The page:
Many Americans have turned their attention to improving the homes where they’ve increasingly spent time during the pandemic. Renovating your house not only can make it more enjoyable to stay indoors, it also can boost the home’s value and become a profitable long-term investment.

But it’s a decision-heavy process. There’s deciding on the renovation project itself, followed by deciding how much to pay, and, if needed, how to finance it.

Angi, a home services platform formerly known as Angie’s List, has released its 2021 True Cost Report, showing a typical range of bathroom remodeling costs between $6,590 and $16,359 and kitchen remodels between $13,490 and $38,043. You can type in your zip code for a localized estimate.

Unless you have significant savings built up, five-figure home renovations will mean taking out a loan of some sort. Luckily, there is no shortage of options for borrowing money to make that dream project a reality.

Whether that renovation makes financial sense, and what borrowing option is best, will depend on a range of factors, including the cost of the home, cost of the project, owner’s credit score, familiarity with construction, risk tolerance, and confidence in the market.

“The best payoffs tend to be large visual changes for a modest price tag, things like exterior projects with curb appeal,” said Mischa Fisher, chief economist at Angi.

» READ MORE: Here’s how to refresh the exterior of your house, the part everyone sees

Consider these options for financing your project:

Savings. There is no interest to pay back and no paperwork to fill out. Even so, homeowners should be mindful to select a project that gets the best return on investment and may want to think twice about tapping savings for home renovations.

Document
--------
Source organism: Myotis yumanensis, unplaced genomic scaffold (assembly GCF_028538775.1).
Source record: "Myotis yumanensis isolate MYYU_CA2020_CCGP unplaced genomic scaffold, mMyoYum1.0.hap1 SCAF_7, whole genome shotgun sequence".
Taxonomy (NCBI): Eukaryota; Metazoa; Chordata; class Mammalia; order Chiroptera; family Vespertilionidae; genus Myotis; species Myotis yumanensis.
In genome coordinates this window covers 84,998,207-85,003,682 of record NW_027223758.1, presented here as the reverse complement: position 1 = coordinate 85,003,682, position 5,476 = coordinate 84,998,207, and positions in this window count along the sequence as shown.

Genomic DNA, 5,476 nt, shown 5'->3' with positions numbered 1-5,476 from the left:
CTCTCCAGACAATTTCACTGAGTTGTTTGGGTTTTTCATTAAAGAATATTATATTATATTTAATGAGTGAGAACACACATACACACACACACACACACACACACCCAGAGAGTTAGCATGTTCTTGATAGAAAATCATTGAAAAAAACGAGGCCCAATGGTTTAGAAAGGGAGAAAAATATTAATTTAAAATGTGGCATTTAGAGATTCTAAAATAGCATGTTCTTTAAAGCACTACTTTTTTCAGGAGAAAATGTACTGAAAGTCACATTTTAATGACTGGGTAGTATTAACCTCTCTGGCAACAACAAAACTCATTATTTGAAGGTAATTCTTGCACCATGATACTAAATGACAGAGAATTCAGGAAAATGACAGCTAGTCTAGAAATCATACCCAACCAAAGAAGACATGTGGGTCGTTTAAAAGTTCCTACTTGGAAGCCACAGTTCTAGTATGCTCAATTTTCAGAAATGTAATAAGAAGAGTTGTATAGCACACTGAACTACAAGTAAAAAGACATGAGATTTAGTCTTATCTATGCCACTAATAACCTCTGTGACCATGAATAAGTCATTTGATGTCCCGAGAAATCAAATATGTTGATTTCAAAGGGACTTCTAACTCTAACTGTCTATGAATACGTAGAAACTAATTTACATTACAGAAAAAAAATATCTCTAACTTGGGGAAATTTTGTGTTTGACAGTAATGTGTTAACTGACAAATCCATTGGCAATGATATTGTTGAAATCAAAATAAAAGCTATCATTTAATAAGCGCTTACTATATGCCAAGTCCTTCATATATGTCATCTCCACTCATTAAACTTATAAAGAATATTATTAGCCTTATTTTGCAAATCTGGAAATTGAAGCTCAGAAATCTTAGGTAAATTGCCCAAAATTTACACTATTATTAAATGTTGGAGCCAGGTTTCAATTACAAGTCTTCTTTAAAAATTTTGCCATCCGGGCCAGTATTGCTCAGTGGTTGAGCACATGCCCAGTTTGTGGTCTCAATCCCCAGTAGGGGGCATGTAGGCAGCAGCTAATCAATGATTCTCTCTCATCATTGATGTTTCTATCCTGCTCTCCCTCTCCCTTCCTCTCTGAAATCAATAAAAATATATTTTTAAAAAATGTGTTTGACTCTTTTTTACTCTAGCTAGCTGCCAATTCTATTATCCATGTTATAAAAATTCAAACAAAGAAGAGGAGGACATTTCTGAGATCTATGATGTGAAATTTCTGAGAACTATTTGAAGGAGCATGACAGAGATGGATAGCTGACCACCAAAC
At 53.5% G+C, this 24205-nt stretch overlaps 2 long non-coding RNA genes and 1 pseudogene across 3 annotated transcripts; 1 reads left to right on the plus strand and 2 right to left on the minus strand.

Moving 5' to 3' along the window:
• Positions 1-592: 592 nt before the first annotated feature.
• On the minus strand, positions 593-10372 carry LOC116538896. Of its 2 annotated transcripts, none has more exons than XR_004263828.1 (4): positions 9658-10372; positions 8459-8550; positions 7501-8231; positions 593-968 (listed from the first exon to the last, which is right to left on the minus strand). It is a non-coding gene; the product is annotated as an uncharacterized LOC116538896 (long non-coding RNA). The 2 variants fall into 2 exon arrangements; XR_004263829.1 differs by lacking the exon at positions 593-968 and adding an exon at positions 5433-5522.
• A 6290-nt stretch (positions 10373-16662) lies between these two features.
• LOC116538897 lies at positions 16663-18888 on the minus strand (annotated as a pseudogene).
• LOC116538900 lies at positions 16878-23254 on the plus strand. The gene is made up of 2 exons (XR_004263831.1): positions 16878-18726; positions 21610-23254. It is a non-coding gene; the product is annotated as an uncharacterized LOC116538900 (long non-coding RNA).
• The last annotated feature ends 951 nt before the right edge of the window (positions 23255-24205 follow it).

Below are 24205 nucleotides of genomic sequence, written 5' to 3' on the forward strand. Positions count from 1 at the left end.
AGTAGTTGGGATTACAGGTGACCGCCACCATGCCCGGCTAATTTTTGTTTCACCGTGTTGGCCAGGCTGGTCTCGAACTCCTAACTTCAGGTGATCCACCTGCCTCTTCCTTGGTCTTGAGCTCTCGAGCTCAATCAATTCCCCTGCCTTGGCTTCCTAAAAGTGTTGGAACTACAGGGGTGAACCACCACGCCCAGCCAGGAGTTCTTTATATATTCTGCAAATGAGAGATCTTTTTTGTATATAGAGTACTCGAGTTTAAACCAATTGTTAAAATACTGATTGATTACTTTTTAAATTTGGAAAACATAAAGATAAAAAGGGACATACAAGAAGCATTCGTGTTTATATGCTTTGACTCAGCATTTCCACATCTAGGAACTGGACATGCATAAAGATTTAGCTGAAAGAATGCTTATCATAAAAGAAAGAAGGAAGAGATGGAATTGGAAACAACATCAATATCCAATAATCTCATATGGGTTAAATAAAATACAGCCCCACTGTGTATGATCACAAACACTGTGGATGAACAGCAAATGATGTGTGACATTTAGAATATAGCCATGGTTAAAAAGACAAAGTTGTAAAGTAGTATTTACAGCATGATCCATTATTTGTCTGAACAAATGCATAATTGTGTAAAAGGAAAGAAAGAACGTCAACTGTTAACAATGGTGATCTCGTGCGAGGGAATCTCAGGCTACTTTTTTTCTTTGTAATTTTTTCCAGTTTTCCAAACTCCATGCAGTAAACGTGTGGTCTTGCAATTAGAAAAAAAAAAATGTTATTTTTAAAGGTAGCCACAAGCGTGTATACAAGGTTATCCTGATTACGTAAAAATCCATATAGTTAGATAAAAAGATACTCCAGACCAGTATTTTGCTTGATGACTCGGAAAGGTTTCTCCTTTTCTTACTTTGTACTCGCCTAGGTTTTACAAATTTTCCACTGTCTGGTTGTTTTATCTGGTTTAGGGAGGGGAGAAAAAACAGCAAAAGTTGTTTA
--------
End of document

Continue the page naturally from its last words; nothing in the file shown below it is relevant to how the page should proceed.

With interest rates at or below 3% in many cases, it might make better financial sense to take out a loan and look at investing that savings elsewhere.

“If you’ve got somebody who’s confident they can get a better return than 3.5% by investing their savings, I’d encourage them to at least discuss the opportunity cost of using that cash,” said Patrick Walsh, senior vice president at Tandem Bank in Atlanta. “If you’re paying down debt at 3.5% when you could get a return of 6%, you may be better off using some of that cash for something else.”

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Construction loan. Products such as a Federal Housing Administration 203(k) or Fannie Mae HomeStyle Renovation loan can be made based on the presumed higher future value of a home after renovation. However, they are not simple to use and usually involve tricky terms.

“FHA 203(k) and Fannie Mae type construction loans are expensive,” said Erika Safran, principal of Safran Wealth Advisors in Manhattan. “They are highly regulated, and funds are released to your contractor based on stages of construction.”

Safran adds that construction loans can also include private mortgage insurance and that there are ongoing evaluations and appraisal costs during the project. For those who use a construction loan, she advises refinancing to a conventional mortgage once the renovation project is finished.